“Bobby’s loss as a broadcaster is immeasureable. As a lifelong Yankee, the stories and history just flowed out of him and captivated Yankees fans. His loss as a friend is even greater. His positive attitude rubbed off on you and made you a better, happier person every time he was around.”

David Cone: “He was so great in the clubhouse, just a pleasure to have in the clubhouse. The players really loved having him around. Old-Timers Day was always a special day for Bobby. When the Yankees would come to Kansas City when I was growing up there, he was always one of the guys I was trying to get an autograph from. He was a really good player, a really solid left-handed hitter.”

UPDATE, 8:20 p.m.: More statements via the Yankees:

Joe Girardi: “He was a great Yankee, but more importantly, he was a great friend to all of us. He always put others first, he cared about the game, and he cared whether we won or lost every day. He wore his emotions on his sleeve whether he was in the booth or as a player, and he played the game the right way. Bobby was the type of man that, I believe, got what life was about—trying to make life better for people around him. As a kid, I used to watch Bobby Murcer, and he was one of my heroes.”

Reggie Jackson: “If there’s a Hall of Fame for people, he’s in it. He enjoyed life, his family and people. He was such a good person, and he was appreciative of the people who cared so much for him.”

Goose Gossage: “He was an awesome person. His values and the way he lived his life were tremendous. He was a gentleman, a class act and friendly to everyone. He was the model of how we should all be.”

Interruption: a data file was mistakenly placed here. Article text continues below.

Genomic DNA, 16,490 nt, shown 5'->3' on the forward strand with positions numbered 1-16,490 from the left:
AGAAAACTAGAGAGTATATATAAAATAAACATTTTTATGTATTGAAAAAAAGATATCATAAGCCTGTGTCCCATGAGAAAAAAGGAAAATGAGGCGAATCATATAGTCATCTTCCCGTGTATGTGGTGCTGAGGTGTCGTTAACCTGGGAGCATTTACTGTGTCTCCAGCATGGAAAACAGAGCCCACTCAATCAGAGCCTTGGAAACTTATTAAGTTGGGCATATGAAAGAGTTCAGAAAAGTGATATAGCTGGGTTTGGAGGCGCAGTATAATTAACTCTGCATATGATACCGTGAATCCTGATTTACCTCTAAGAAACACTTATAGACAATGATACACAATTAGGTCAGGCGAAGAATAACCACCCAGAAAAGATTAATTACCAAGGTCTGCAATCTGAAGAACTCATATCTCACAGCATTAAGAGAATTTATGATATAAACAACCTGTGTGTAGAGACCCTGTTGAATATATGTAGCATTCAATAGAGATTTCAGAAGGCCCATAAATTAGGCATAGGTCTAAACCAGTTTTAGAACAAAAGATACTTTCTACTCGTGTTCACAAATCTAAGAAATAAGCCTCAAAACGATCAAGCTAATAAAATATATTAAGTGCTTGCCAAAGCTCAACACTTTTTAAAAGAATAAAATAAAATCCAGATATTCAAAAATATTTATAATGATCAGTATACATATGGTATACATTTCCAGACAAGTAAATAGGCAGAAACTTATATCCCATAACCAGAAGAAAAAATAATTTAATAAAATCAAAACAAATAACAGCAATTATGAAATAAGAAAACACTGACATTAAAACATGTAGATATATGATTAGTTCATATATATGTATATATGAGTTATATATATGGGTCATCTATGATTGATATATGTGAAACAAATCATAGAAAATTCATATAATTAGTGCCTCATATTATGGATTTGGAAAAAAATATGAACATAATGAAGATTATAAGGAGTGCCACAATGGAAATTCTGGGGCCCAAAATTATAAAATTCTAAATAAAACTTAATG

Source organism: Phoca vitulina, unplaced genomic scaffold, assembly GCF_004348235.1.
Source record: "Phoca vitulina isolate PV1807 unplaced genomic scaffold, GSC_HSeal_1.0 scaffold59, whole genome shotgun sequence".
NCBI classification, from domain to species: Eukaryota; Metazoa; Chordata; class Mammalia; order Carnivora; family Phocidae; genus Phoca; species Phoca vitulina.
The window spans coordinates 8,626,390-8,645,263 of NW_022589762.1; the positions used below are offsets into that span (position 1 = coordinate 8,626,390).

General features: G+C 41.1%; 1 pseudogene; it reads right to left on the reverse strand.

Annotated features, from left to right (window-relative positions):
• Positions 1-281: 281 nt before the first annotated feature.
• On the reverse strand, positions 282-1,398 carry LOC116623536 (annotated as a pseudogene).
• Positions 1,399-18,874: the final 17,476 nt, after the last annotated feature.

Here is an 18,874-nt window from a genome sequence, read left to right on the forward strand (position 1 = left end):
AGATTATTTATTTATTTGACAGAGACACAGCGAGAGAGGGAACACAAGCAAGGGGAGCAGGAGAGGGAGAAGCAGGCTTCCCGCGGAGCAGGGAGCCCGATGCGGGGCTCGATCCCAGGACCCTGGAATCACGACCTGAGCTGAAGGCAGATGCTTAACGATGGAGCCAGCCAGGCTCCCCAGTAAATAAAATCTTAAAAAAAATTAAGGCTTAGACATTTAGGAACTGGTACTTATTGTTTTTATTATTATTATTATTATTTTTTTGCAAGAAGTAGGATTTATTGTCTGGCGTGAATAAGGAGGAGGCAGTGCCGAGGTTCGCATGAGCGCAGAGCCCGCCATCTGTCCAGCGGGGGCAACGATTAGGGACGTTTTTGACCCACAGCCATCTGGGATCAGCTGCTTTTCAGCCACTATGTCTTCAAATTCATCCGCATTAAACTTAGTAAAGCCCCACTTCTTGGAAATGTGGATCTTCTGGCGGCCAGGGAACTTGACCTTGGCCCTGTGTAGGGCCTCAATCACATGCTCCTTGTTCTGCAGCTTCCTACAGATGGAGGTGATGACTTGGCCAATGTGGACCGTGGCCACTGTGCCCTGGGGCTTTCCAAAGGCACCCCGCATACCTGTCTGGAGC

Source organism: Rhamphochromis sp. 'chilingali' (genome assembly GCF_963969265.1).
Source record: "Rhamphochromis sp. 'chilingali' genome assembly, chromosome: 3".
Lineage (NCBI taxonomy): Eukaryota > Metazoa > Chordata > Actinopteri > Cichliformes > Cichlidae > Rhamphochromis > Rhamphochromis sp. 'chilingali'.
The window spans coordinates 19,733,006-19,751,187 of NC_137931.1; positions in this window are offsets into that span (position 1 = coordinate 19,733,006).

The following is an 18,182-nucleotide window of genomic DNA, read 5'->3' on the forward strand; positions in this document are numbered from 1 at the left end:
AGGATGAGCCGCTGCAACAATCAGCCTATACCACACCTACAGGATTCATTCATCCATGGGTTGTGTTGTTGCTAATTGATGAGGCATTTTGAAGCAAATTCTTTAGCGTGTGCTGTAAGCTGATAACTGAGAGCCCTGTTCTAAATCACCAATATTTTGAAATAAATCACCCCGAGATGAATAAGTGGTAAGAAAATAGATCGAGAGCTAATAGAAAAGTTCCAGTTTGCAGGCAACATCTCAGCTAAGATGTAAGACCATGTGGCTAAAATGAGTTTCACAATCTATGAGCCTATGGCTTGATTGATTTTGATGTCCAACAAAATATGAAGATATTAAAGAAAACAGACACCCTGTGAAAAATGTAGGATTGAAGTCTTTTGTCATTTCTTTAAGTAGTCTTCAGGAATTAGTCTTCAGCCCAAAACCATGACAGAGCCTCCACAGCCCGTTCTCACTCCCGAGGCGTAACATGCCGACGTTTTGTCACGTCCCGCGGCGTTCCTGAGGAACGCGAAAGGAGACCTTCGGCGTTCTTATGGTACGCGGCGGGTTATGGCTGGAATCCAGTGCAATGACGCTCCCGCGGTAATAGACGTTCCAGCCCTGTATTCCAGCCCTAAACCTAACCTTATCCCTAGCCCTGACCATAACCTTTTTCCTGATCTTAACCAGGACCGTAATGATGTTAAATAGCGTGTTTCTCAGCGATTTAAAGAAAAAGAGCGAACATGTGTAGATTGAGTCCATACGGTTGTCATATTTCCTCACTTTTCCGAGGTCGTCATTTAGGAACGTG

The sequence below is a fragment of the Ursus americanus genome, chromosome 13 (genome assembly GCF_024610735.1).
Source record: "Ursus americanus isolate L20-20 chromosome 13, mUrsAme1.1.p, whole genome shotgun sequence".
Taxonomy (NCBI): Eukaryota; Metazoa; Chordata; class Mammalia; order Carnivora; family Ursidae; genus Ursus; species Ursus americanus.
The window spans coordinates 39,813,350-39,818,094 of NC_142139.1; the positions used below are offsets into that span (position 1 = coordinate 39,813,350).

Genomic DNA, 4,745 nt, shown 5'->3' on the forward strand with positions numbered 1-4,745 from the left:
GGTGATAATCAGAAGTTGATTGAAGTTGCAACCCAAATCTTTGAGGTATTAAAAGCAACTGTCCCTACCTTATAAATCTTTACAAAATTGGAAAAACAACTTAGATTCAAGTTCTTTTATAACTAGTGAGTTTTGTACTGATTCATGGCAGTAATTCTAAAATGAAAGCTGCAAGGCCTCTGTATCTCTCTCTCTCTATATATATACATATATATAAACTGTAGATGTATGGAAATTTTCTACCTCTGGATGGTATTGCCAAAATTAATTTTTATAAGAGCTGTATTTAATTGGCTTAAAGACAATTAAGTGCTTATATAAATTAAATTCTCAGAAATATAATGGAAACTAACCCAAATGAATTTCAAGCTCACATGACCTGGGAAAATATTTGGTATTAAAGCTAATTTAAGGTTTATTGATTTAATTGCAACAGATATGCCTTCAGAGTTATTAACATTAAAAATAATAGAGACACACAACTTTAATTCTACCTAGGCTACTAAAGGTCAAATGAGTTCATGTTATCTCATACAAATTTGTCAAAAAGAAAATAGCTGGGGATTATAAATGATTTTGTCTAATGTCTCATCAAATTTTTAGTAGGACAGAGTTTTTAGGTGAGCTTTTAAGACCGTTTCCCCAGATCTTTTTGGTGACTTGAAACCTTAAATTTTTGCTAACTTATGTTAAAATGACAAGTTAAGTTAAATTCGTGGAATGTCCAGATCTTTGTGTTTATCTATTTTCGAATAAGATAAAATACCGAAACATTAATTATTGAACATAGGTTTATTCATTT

Don Mattingly: “Bobby is so special to me. I feel like he and I are connected. He’s the one that stepped down so graciously to give me my opportunity with the club. Anytime I think of the Yankees, and it’s often, I think of Bobby. Over the years, I’ve had the opportunity to know Bobby, and he’s a special person. He’s been a great joy in my life.”

Joe Torre: “It’s a great loss to the baseball world and to those who had the great pleasure of knowing Bobby the person. He was a special human being with great spirit, and I know that helped him during this time. My deepest sympathies go out to Kay and the entire Murcer family.”

Mel Stottlemyre: “The loss of Bobby is a major blow to those of us who played alongside him and considered him a friend. He was a special person, and I’ll always treasure the time I spent with him. He and (wife) Kay were classy people, and our families have bonded throughout the years.”

Bob Watson: “For me, Bobby was the ultimate Yankee, a great player and a great friend. He was my locker neighbor for three years and we talked about anything and everything. The Yankees family is going to miss him.”

Lou Piniella: “Bobby Murcer was a tremendously special person. He was a wonderful family man, a supportive teammate and a great friend. Anita and I send our heartfelt wishes to Kay and the entire Murcer family.”

Don Zimmer: “Bobby was a Yankee in every sense, a true Yankee. A class act. He was the type of person that was loved by everybody. He battled this thing and never gave up. My thoughts and prayers go out to his family.”


Joe Girardi was literally in tears after he got the news. Many of the older Yankees who knew Bobby had blank expressions. Everybody knew Murcer’s health had taken a turn but his death was hard to take because he was so genuinely liked.

Head trainer Gene Monahan, who has been with the team for 46 seasons, retold the great story about Murcer.

Following the death of Thurman Munson in 1979, Murcer delivered a moving eulogy at the funeral in Canton, Ohio. He returned with his teammates to New York and drove in five runs to defeat the Baltimore Orioles that night.

“To this day I don’t know how he got through it the way he did.” Monahan said. “To come back home and win that ball game for us … there’s no words for that.”

Derek Jeter said it well. “He was one of the most positive people you’d ever meet. You never heard anyone say something bad about him. He was somebody everybody liked,” the captain said.